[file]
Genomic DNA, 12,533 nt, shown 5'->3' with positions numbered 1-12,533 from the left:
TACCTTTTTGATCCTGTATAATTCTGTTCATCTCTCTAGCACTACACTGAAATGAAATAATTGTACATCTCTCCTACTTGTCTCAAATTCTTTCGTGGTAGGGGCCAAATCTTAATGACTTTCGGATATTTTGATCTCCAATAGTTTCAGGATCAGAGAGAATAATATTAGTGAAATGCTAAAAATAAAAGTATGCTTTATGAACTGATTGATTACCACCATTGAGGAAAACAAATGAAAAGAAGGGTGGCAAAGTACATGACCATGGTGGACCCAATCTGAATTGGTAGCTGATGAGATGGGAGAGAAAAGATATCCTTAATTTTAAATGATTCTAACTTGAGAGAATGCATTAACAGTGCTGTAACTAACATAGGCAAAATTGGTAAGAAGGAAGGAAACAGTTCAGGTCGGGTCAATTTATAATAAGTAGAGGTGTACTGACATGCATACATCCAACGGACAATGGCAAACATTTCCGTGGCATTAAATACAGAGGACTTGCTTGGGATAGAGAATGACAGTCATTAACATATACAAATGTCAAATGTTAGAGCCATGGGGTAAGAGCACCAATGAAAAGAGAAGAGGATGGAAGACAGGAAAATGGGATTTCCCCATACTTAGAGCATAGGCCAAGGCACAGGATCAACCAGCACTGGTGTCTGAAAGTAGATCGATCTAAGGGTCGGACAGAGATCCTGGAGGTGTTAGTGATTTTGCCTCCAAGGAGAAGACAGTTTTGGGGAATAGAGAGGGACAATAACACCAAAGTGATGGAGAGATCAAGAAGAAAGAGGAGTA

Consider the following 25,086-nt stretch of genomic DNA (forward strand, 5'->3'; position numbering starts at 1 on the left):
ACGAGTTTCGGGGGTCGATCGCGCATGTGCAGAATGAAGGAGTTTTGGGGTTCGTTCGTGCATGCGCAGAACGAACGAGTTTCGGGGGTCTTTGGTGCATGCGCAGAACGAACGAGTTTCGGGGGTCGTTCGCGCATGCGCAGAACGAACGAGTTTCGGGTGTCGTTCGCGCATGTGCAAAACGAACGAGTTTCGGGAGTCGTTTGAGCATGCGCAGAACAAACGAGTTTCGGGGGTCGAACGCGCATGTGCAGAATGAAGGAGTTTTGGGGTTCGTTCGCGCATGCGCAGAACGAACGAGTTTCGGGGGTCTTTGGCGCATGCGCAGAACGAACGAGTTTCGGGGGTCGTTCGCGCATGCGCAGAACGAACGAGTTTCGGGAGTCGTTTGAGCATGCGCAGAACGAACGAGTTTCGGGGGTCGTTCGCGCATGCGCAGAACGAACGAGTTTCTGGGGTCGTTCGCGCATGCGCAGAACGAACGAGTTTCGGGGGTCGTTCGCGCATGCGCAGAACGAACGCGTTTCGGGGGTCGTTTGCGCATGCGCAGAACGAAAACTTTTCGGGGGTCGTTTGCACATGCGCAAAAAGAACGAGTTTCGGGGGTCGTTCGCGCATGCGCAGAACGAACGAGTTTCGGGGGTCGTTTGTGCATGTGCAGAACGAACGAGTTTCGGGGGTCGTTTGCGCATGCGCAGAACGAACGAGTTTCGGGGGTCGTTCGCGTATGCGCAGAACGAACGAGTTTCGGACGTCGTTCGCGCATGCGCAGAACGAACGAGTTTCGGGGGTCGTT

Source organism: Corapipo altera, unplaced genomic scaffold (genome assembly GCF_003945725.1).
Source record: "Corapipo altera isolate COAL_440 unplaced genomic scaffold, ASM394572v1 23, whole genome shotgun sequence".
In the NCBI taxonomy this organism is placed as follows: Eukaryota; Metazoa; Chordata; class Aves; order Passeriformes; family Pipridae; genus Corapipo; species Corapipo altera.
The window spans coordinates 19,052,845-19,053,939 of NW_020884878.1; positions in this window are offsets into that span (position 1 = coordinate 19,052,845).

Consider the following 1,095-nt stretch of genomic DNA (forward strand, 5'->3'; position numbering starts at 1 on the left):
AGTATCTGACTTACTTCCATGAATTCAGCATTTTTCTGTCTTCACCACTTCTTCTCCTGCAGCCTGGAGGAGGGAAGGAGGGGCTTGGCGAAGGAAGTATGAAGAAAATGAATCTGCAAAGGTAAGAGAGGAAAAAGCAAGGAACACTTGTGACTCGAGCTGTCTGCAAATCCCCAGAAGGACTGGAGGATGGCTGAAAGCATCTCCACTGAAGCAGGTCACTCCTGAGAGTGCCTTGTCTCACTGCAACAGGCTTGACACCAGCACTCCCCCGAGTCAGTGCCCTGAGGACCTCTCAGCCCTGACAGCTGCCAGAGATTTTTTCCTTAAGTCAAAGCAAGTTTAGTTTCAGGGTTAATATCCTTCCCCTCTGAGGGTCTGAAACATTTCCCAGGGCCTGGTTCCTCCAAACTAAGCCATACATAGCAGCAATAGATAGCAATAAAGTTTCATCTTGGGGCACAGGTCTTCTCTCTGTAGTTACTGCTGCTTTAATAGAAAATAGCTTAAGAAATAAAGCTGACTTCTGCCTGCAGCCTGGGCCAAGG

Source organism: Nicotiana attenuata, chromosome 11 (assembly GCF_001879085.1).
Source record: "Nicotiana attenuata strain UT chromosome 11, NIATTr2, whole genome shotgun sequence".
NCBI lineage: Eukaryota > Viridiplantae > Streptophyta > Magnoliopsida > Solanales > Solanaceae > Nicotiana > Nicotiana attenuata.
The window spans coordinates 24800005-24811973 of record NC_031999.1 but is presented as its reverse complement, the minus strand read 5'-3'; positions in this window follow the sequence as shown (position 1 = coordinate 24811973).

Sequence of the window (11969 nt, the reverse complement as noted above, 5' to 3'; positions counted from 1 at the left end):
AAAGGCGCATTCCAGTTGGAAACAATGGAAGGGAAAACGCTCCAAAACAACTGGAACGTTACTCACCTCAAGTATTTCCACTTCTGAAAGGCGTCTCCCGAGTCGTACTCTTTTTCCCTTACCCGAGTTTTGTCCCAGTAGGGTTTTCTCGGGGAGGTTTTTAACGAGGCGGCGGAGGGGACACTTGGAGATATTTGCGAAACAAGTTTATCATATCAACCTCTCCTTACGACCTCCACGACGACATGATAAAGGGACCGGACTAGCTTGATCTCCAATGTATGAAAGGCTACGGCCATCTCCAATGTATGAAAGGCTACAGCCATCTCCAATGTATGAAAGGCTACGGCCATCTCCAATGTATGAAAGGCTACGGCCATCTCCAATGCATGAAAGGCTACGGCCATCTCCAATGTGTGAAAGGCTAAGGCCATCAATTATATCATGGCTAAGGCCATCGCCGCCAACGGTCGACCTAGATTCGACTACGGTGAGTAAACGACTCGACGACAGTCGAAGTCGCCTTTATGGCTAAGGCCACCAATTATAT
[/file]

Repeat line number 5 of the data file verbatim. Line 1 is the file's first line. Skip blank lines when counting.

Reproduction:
Source organism: Corapipo altera, unplaced genomic scaffold (genome assembly GCF_003945725.1).